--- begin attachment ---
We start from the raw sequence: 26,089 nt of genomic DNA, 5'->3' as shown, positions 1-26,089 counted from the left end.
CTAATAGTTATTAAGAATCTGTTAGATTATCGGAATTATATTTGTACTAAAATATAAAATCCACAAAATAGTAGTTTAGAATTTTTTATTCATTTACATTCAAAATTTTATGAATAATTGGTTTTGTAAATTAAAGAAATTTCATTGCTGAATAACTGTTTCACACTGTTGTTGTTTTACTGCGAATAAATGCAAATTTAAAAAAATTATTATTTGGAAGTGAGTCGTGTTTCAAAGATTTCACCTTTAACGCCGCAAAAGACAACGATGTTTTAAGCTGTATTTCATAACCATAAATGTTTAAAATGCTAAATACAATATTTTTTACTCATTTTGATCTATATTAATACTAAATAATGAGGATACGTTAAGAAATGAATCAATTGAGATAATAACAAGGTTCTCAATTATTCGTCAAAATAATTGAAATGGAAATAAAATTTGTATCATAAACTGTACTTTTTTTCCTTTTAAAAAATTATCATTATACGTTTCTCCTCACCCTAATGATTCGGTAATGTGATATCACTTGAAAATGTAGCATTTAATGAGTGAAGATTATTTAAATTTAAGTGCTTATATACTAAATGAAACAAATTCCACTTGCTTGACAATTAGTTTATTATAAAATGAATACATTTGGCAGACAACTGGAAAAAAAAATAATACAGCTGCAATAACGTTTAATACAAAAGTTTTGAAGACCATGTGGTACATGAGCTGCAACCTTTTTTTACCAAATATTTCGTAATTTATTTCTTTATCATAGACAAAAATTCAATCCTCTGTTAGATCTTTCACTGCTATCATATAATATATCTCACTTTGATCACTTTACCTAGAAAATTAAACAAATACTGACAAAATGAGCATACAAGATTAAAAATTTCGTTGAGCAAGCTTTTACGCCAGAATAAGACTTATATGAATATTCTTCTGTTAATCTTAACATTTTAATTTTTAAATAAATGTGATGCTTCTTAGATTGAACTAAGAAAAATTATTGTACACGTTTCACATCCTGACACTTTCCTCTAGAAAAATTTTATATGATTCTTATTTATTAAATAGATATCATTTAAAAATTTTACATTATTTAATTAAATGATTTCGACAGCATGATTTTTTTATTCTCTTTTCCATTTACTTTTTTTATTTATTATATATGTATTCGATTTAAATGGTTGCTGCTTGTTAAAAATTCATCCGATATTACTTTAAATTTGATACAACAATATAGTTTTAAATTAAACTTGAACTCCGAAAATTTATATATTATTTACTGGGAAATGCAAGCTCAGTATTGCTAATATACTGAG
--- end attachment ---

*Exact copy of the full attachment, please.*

We start from the raw sequence: 26,089 nt of genomic DNA, 5'->3' as shown, positions 1-26,089 counted from the left end.
CTAATAGTTATTAAGAATCTGTTAGATTATCGGAATTATATTTGTACTAAAATATAAAATCCACAAAATAGTAGTTTAGAATTTTTTATTCATTTACATTCAAAATTTTATGAATAATTGGTTTTGTAAATTAAAGAAATTTCATTGCTGAATAACTGTTTCACACTGTTGTTGTTTTACTGCGAATAAATGCAAATTTAAAAAAATTATTATTTGGAAGTGAGTCGTGTTTCAAAGATTTCACCTTTAACGCCGCAAAAGACAACGATGTTTTAAGCTGTATTTCATAACCATAAATGTTTAAAATGCTAAATACAATATTTTTTACTCATTTTGATCTATATTAATACTAAATAATGAGGATACGTTAAGAAATGAATCAATTGAGATAATAACAAGGTTCTCAATTATTCGTCAAAATAATTGAAATGGAAATAAAATTTGTATCATAAACTGTACTTTTTTTCCTTTTAAAAAATTATCATTATACGTTTCTCCTCACCCTAATGATTCGGTAATGTGATATCACTTGAAAATGTAGCATTTAATGAGTGAAGATTATTTAAATTTAAGTGCTTATATACTAAATGAAACAAATTCCACTTGCTTGACAATTAGTTTATTATAAAATGAATACATTTGGCAGACAACTGGAAAAAAAAATAATACAGCTGCAATAACGTTTAATACAAAAGTTTTGAAGACCATGTGGTACATGAGCTGCAACCTTTTTTTACCAAATATTTCGTAATTTATTTCTTTATCATAGACAAAAATTCAATCCTCTGTTAGATCTTTCACTGCTATCATATAATATATCTCACTTTGATCACTTTACCTAGAAAATTAAACAAATACTGACAAAATGAGCATACAAGATTAAAAATTTCGTTGAGCAAGCTTTTACGCCAGAATAAGACTTATATGAATATTCTTCTGTTAATCTTAACATTTTAATTTTTAAATAAATGTGATGCTTCTTAGATTGAACTAAGAAAAATTATTGTACACGTTTCACATCCTGACACTTTCCTCTAGAAAAATTTTATATGATTCTTATTTATTAAATAGATATCATTTAAAAATTTTACATTATTTAATTAAATGATTTCGACAGCATGATTTTTTTATTCTCTTTTCCATTTACTTTTTTTATTTATTATATATGTATTCGATTTAAATGGTTGCTGCTTGTTAAAAATTCATCCGATATTACTTTAAATTTGATACAACAATATAGTTTTAAATTAAACTTGAACTCCGAAAATTTATATATTATTTACTGGGAAATGCAAGCTCAGTATTGCTAATATACTGAG